Reconstructing ballroom history reveals generations of change

Indya Moore strikes a Pose in the FX drama series
Indya Moore in Pose Photo: FX

You’ve probably seen glimpses of New York’s ballroom, vogue, and drag scene in documentaries like Paris is Burning, Kiki, and The Queen.

But that history goes back much further — at least a hundred years — and by combining newly-restored footage from those documentaries and more, it’s possible to reconstruct that history and ask: After generations upon generations of ballroom, how much has changed … and how much is exactly the same as it was a century ago?

Related: The ballroom scene has been a place for LGBTQ people of color to grow for decades

That’s the question I set out to answer on this month’s Culture Cruise, my YouTube series investigating LGBTQ milestones from TV and film that changed the world. In the past, I looked at The Queen, a documentary from 1968, and Paris is Burning from 1990. And when they’re combined with other docs like 1967’s Queens at Heart and 2016’s Kiki, a portrait of a community begins to emerge.

The most recent of those documentaries, Kiki, is particularly vital since it includes a recreation of The Rockland Palace, where drag balls were held a hundred years ago. Kiki is also rare in that it’s a documentary made by people who are actually in the ballroom scene, rather than by outsiders looking in, and in so doing it captures a newer offshoot of ballroom.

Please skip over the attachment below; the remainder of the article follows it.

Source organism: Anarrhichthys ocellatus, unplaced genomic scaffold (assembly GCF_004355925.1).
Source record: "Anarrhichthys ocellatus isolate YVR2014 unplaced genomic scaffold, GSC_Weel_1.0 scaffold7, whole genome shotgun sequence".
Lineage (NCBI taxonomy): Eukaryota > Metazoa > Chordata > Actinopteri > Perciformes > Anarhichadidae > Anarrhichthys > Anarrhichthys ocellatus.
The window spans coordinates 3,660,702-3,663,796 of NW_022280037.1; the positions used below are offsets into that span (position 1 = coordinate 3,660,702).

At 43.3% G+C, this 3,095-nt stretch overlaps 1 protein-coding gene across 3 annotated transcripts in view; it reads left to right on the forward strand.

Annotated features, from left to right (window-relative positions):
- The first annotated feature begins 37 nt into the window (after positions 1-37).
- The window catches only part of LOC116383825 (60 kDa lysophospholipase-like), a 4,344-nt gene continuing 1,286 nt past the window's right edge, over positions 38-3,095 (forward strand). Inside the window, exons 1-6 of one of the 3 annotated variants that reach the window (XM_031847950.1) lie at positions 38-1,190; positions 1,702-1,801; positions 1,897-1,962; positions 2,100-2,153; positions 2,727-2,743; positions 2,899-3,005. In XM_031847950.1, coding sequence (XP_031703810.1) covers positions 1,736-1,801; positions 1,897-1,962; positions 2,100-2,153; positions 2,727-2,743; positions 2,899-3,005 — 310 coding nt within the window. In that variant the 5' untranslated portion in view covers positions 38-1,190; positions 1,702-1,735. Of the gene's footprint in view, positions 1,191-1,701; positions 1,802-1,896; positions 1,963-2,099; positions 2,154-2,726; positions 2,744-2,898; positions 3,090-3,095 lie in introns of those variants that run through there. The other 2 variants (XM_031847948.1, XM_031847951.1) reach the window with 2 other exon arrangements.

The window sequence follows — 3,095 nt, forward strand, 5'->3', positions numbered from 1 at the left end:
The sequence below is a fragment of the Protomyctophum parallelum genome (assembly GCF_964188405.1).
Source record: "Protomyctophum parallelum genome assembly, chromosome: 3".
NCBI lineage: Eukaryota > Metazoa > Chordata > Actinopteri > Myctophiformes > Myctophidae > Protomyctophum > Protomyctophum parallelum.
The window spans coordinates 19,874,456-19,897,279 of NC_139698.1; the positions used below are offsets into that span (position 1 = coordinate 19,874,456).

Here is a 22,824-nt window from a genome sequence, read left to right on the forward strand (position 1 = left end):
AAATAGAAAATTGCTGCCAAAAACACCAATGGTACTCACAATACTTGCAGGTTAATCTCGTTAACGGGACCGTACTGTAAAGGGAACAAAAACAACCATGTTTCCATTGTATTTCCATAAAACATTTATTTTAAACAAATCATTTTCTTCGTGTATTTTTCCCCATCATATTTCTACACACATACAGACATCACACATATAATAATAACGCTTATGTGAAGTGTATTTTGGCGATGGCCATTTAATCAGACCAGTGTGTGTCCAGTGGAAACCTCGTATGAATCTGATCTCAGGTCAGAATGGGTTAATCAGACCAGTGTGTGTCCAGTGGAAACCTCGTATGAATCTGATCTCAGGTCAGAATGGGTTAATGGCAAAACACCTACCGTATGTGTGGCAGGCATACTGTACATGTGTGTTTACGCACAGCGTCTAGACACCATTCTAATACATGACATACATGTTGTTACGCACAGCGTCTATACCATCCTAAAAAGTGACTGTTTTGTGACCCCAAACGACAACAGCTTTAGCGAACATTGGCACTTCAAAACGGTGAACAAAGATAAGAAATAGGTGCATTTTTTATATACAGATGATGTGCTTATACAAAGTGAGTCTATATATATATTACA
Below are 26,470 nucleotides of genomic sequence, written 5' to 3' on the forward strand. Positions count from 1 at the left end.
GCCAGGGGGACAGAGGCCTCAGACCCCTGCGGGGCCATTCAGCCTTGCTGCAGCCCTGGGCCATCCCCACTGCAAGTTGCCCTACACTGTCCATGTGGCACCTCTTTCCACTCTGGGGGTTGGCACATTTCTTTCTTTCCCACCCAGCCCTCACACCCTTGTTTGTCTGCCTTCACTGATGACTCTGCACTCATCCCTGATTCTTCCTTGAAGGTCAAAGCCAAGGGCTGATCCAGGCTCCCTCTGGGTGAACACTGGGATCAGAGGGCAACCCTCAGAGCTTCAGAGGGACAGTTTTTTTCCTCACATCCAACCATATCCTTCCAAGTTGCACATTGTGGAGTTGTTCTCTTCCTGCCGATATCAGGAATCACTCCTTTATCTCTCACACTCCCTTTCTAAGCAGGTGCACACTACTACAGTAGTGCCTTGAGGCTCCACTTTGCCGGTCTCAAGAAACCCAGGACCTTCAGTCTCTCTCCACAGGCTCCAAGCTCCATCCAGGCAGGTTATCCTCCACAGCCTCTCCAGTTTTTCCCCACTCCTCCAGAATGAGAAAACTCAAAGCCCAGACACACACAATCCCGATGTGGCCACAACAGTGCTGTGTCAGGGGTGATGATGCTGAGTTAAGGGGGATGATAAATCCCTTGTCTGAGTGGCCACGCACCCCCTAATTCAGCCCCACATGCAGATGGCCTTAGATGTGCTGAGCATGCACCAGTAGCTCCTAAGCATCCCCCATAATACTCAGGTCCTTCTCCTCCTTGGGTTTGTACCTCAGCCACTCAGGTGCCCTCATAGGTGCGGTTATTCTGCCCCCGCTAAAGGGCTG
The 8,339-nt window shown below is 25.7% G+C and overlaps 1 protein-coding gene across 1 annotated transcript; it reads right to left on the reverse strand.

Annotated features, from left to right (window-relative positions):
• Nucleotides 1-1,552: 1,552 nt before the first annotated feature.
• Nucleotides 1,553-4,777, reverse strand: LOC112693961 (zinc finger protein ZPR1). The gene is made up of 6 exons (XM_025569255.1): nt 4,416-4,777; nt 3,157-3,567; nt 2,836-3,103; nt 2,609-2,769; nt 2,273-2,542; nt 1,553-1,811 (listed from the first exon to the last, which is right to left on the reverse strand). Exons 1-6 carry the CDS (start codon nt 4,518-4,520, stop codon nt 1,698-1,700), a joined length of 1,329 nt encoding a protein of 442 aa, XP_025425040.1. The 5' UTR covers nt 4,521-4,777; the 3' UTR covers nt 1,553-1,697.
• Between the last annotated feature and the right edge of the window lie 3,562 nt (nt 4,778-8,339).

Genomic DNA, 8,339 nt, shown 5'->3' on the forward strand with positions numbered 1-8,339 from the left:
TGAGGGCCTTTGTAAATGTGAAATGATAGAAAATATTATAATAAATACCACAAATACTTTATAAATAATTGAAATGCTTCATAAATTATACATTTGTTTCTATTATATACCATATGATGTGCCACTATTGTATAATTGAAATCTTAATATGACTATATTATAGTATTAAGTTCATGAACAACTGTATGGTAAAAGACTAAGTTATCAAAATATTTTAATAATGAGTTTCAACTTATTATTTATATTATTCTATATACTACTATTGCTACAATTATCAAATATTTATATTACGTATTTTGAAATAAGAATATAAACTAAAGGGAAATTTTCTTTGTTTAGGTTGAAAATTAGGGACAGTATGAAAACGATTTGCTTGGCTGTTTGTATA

What’s more, Kiki reveals a remarkable shift in family acceptance over the years. A half-century ago, documentary subjects talk openly about how their families would kill them if they knew what they were doing; today, many of the biological families express support and approval.

That support, both from biological and chosen family, plays a major role in the freedom of people in the ballroom scene to express themselves freely, particularly for transgender people.

When Queens at Heart was made, trans-affirming care was virtually unheard of, but the interviewees are still clear that it’s something vital to their wellbeing. In Paris is Burning, 25 years later, some of the subjects express relief that they’ve found a way to transition. And in Kiki, many of the documentary subjects find that the ballroom community made it possible for them to live authentically for the first time.

Because Kiki was made by people within the ballroom scene, it’s easier to have confidence that the subjects are being depicted accurately. I still love Paris is Burning, The Queen, and Queens at Heart — each one is a vital record of an important culture that might otherwise have been invisible to the mainstream. And Kiki provides a glimpse into the future of ballroom being created today by the youth who are standing on the shoulders of giants.

Just a few decades ago, speaking openly about being queer could get you arrested, hospitalized, or even killed. It’s so inspiring to see that now, people within the ballroom community have the means to document their own lives. From a hundred years ago to today, that might be the biggest change of all.

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